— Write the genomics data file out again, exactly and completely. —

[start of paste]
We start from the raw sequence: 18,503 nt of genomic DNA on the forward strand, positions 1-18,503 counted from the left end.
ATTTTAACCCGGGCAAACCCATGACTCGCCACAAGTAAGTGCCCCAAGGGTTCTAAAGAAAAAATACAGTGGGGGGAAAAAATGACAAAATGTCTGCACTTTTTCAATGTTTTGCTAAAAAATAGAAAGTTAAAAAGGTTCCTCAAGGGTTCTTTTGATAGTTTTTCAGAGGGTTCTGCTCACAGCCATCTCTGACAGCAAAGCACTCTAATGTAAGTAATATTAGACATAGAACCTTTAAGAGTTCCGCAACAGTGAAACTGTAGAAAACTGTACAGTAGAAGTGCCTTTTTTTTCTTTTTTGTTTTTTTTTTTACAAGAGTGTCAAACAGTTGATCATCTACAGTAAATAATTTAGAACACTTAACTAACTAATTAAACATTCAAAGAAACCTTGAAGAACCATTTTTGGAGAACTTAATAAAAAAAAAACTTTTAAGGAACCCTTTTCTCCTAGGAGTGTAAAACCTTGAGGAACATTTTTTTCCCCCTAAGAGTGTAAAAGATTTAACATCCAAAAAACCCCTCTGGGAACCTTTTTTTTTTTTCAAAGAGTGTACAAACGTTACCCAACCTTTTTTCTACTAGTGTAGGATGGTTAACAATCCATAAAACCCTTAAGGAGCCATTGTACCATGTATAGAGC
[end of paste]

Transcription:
We start from the raw sequence: 18,503 nt of genomic DNA on the forward strand, positions 1-18,503 counted from the left end.
ATTTTAACCCGGGCAAACCCATGACTCGCCACAAGTAAGTGCCCCAAGGGTTCTAAAGAAAAAATACAGTGGGGGGAAAAAATGACAAAATGTCTGCACTTTTTCAATGTTTTGCTAAAAAATAGAAAGTTAAAAAGGTTCCTCAAGGGTTCTTTTGATAGTTTTTCAGAGGGTTCTGCTCACAGCCATCTCTGACAGCAAAGCACTCTAATGTAAGTAATATTAGACATAGAACCTTTAAGAGTTCCGCAACAGTGAAACTGTAGAAAACTGTACAGTAGAAGTGCCTTTTTTTTCTTTTTTGTTTTTTTTTTTACAAGAGTGTCAAACAGTTGATCATCTACAGTAAATAATTTAGAACACTTAACTAACTAATTAAACATTCAAAGAAACCTTGAAGAACCATTTTTGGAGAACTTAATAAAAAAAAAACTTTTAAGGAACCCTTTTCTCCTAGGAGTGTAAAACCTTGAGGAACATTTTTTTCCCCCTAAGAGTGTAAAAGATTTAACATCCAAAAAACCCCTCTGGGAACCTTTTTTTTTTTTCAAAGAGTGTACAAACGTTACCCAACCTTTTTTCTACTAGTGTAGGATGGTTAACAATCCATAAAACCCTTAAGGAGCCATTGTACCATGTATAGAGC